TiZir Ltd is a 50/50 joint venture by ERAMET and its Australian partner Mineral Deposits Limited. Together they operate a mining concession for mineral sands on the coast of Senegal to produce titanium-bearing minerals (ilmenite, leucoxene and rutile) and zirconium.

Since 2014, TiZir has operated a mineral sand deposit by continuous dredging, through its subsidiary Grande Côte Opérations SA in Senegal. The world’s biggest mineral dredger works on an artificial basin, moving 7km per year along a 106km strip of dunes. A rotary blade, immersed in the sandy water, sucks in sand 24 hours a day. The 2% of heavy minerals is then concentrated, separated and dried. The extracted ilmenite is sent to the Tyssedal plant in Norway, where it is turned into titanium dioxide slag and high-purity cast iron.

2016 was a contrasting year. In Senegal, after a difficult start to the year, significant progress was made on engineering, management organisation, costs and safety. The year then went smoothly without the slightest lost-time accident and production increased to a record amount in the last quarter. In Norway, the processing plant’s ramp-up was suddenly interrupted by the operating incident that occurred on the TTI plant furnace on August 15th, 2016. This led to the total shutdown of the plant to repair the furnace’s refractory p-walls. It came back on stream in 2017 and resumed its ramp-up.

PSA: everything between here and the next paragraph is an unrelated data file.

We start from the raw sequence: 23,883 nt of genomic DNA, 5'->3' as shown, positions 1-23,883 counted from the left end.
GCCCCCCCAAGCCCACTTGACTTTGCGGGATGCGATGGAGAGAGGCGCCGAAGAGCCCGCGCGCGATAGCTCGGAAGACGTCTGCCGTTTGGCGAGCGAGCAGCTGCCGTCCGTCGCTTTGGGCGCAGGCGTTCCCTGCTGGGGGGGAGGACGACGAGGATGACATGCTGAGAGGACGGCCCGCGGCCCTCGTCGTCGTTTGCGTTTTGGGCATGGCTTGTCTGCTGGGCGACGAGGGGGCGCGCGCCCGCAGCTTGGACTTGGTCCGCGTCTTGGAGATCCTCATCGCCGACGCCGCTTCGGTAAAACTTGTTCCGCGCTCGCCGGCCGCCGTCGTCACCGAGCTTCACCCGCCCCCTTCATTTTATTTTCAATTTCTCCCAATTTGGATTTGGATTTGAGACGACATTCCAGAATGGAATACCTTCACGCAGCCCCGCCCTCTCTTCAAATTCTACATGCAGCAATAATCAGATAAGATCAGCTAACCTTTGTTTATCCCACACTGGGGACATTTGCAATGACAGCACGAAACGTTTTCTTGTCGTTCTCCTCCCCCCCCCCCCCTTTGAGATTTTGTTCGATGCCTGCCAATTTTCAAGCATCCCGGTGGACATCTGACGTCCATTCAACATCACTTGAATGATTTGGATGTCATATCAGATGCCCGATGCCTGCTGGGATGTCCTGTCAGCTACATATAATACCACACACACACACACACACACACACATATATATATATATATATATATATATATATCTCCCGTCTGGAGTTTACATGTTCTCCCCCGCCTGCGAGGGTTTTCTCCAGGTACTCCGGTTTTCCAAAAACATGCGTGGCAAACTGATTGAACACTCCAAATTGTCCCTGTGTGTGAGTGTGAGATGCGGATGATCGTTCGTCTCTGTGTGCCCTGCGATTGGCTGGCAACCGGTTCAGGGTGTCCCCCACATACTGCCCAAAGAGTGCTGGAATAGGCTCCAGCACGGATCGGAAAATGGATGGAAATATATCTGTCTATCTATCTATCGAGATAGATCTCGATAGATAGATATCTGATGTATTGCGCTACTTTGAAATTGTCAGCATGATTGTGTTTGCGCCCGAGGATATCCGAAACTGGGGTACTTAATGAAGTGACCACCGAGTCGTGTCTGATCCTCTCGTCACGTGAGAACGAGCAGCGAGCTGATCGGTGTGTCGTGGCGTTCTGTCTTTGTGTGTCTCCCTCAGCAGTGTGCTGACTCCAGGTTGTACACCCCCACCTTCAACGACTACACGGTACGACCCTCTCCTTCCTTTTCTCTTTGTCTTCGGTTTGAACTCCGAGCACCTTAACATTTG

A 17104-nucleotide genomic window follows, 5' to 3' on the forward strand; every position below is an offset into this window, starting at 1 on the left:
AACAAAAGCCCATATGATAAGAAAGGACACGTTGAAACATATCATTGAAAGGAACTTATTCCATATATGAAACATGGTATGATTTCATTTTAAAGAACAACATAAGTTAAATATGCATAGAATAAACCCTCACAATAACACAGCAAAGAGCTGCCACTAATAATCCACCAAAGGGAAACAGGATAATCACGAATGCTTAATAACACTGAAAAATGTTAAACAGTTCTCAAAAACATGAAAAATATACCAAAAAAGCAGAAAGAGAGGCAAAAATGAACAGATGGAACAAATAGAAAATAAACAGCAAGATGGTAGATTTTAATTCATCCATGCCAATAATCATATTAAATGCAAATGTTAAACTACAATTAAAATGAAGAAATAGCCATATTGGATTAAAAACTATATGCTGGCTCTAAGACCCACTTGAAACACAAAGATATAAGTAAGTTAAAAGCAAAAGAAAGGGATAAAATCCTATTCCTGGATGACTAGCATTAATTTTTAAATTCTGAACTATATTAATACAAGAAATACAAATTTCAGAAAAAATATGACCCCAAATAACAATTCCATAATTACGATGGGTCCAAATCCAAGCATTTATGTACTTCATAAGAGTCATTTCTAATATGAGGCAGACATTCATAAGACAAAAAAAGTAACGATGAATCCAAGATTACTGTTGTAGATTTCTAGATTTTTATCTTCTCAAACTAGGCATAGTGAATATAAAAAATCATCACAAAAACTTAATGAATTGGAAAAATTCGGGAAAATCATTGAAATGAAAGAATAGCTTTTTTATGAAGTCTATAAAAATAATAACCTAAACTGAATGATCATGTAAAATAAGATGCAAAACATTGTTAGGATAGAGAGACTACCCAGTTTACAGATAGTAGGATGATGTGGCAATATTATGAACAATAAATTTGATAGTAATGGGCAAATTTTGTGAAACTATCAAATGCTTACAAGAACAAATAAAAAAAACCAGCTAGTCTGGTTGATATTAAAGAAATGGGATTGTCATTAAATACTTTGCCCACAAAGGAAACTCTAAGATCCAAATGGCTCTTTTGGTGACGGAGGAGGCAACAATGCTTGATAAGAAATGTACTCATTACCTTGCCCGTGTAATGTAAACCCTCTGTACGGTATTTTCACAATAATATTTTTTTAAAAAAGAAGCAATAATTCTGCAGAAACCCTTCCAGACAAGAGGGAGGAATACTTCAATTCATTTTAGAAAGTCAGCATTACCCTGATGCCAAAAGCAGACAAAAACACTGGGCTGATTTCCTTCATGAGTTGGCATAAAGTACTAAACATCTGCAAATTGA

• 613,000 tons
    of mineral sand concentrate extracted in 2016.
  • 3 million
    hours worked.

Dredging operations by Grande Côte Opérations in Senegal © GCO / ERAMET

GCO teams present cheques to Diogo and nearby villages in a ceremony as part of their community actions © GCO / ERAMET

Rehabilitation operations by Grande Côte Opérations in Senegal © GCO / ERAMET

TiZir’s Tyssedal plant in Norway © ERAMET



After recoverable fractions are extracted, 98% of the sand is put back in its place. A few months later, the dunes are shaped back into their original topography and replanted to limit the risks of erosion and restore the baseline environment. By the end of 2016, 140 hectares have already been restored.


In addition to the creation of local jobs, Grande Côte is funding infrastructure for drinking water, education, healthcare and agriculture. In 2016, it helped to finance Ouakam maternity clinic and donated medical equipment and two ambulances. It also fully funded construction and facilities for Ngouye Beye and Darou Beye primary schools.


With rising global living standards and growing urbanisation, demand for titanium dioxide to make the materials needed to equip and decorate housing will grow over the long term. Titanium dioxide is used as a pigment for paint, paper and plastic for its whiteness and opacifying properties. Zirconium is especially appreciated for its refractory and opacifying properties as well as its glossiness and whiteness. It is used, in particular, in ceramics, investment casting, nuclear power and jewellery.